How we set up our iSCSI target servers
October 7, 2008
The SAN backend for our new fileserver environment is Linux servers acting as iSCSI targets. There's two sides to their setup; the hardware and the software.
Hardware-wise, the biggest problem was that there are essentially no generic servers (especially inexpensive ones) that have enough disks. So we punted; we're using 'generic' 1U servers, specifically SunFire X2100 M2s, with the iSCSI data disks in external ESATA-based enclosures. Our current enclosures give us twelve (data) disks in about 5U (counting both the enclosure and the server) at a reasonable cost.
(I would give a brand name but our current supplier recently told us they'd discontinued the model we had bought, so we're evaluating new enclosures from various people.)
Each server is connected to a single enclosure with a PCI-E card, currently SiI 3124-based ones. This requires a kernel that supports (E)SATA port multipliers, which only really appeared in 2.6.24 (for SII based cards) or 2.6.26 (for Marvell-based ones), and means that we have to build our own custom kernels. Software-wise, the servers run Red Hat Enterprise LInux 5 with the custom kernel and IET added as the iSCSI target mode driver, and are configured with mirrored system disks just in case.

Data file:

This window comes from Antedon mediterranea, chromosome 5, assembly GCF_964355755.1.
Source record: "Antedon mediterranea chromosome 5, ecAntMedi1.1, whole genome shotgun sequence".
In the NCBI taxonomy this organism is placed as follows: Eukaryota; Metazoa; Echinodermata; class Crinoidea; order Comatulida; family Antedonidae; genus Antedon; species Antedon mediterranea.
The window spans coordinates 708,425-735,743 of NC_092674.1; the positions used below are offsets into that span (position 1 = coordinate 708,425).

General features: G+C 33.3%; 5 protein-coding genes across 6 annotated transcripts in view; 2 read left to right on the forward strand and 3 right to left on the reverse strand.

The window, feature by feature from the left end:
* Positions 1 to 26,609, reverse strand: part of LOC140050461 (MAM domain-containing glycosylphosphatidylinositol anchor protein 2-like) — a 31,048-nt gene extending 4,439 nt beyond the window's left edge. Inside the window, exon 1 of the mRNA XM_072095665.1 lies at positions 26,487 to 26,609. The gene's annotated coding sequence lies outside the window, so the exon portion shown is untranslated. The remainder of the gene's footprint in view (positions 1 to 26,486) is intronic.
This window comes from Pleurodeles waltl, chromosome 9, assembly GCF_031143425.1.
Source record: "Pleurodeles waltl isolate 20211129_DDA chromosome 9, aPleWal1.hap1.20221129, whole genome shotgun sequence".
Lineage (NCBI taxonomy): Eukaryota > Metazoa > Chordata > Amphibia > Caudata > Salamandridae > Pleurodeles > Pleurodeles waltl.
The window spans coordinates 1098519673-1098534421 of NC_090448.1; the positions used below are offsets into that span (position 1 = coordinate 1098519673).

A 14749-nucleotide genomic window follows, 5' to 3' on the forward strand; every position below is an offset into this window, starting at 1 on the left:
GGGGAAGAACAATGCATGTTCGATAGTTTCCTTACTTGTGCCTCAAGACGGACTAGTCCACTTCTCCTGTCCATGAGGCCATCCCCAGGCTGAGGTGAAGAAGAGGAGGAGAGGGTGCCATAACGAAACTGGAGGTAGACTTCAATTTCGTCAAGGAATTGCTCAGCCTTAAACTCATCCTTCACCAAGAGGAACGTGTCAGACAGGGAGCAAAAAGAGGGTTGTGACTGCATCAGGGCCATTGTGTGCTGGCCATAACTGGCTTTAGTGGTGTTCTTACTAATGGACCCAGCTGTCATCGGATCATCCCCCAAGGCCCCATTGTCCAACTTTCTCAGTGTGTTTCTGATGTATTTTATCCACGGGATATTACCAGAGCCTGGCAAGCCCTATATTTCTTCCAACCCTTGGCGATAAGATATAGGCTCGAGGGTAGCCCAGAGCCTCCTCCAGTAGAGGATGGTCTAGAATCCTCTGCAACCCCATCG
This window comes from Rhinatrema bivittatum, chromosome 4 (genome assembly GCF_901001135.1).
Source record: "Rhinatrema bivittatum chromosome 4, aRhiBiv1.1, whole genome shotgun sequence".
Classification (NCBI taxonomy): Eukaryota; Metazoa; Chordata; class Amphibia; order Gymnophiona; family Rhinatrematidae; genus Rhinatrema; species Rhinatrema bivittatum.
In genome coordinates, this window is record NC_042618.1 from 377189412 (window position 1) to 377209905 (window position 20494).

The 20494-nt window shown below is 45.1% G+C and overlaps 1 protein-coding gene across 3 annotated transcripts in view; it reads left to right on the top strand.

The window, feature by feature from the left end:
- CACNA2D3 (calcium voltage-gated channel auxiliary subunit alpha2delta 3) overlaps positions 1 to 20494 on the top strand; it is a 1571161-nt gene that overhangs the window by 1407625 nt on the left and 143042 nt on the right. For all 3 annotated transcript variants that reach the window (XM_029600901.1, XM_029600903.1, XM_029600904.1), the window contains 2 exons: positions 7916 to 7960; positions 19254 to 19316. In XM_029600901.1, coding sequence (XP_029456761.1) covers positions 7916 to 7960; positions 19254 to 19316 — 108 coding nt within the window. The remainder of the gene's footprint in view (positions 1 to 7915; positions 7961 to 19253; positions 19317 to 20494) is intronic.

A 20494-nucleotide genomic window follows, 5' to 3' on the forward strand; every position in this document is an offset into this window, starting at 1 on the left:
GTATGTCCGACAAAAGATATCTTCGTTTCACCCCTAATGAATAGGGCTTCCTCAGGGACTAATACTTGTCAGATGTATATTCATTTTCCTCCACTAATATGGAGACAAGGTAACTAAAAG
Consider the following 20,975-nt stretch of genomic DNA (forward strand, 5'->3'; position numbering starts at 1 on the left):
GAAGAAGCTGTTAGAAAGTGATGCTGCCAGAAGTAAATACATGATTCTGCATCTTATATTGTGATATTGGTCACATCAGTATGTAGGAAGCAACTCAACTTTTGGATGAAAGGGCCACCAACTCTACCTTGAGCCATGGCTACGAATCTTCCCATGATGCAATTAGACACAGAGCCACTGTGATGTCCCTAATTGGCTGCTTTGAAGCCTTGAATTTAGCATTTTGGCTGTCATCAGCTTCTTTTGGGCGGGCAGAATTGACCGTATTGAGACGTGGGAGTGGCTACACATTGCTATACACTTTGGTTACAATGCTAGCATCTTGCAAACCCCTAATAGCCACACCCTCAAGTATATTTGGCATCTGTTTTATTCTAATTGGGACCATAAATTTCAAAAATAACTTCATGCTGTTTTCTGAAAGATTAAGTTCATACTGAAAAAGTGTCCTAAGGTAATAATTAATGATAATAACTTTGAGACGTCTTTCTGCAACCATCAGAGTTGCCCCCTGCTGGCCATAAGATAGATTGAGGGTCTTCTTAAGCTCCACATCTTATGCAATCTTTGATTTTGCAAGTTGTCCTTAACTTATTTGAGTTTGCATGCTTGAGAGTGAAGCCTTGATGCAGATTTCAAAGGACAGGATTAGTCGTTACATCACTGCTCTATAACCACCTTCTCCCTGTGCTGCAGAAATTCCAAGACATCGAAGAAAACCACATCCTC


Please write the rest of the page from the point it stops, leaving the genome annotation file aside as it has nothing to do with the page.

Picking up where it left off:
(Recent versions of RHEL 5 have some support for SII based (E)SATA port multipliers, but 2.6.25 is what we've tested with and its support seems to work better.)
We don't do anything fancy with the iSCSI data disks (no software RAID, no LVM). Each disk is partitioned into even chunks of approximately 250 GBytes per chunk and then exported via iSCSI; we make each disk a separate target, and then each partition a LUN on that target. This makes life simpler when managing space allocation and diagnosing problems. (It also makes the IET configuration file contain a lot of canned text.)
We've decided to handle iSCSI as if it was a SAN, so we do not run iSCSI
traffic over our regular switch fabric and VLANs. Instead, all of the
iSCSI servers are connected to two separate iSCSI 'networks', which in
this case means a dedicated physical switch and an unrouted private
subnet; this gives us redundancy in case of switch, cable, or network
port failure, and some extra bandwidth. Each server also has a regular
'management' interface on one of our normal internal subnets, so that we
(Since they are X2100s, they also have a dedicated remote management processor on yet another internal subnet.)
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